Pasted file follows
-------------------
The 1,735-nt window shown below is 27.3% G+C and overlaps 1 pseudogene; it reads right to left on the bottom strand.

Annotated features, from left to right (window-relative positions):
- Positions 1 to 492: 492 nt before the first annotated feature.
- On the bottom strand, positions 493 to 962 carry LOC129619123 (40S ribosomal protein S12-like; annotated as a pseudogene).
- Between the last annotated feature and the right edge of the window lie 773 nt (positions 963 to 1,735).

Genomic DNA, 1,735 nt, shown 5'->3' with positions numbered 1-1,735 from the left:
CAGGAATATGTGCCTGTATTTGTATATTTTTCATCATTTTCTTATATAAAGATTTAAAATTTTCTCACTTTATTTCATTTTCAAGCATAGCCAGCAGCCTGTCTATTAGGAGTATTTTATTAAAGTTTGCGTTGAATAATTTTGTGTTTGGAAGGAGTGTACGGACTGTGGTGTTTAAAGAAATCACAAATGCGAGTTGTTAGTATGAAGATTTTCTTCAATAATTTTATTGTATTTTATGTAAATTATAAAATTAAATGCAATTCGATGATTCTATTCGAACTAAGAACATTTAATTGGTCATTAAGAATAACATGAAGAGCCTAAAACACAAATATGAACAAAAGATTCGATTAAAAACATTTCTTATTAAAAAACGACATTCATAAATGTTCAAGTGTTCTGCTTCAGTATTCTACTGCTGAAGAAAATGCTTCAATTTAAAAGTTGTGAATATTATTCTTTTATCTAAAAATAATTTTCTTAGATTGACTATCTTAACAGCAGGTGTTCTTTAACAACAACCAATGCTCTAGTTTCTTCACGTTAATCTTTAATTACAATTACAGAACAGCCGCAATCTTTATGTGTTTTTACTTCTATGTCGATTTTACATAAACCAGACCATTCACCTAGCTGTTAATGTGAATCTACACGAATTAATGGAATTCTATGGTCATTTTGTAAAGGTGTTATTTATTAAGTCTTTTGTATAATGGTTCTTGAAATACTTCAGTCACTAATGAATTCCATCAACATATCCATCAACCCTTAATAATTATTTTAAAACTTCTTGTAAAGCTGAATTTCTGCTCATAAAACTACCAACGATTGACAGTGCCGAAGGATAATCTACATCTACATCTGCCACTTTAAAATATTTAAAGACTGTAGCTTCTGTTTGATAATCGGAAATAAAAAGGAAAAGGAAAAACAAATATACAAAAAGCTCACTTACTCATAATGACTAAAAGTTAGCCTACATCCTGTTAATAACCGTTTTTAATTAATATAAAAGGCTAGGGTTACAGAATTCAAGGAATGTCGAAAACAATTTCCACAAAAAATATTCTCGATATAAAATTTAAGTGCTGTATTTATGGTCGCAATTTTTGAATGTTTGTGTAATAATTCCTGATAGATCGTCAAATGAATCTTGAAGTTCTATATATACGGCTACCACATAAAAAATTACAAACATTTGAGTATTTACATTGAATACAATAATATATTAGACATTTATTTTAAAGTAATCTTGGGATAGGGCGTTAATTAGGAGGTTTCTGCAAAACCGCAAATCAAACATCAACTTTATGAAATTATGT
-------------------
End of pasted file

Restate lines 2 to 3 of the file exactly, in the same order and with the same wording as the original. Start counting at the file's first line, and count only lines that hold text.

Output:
Annotated features, from left to right (window-relative positions):
- Positions 1 to 492: 492 nt before the first annotated feature.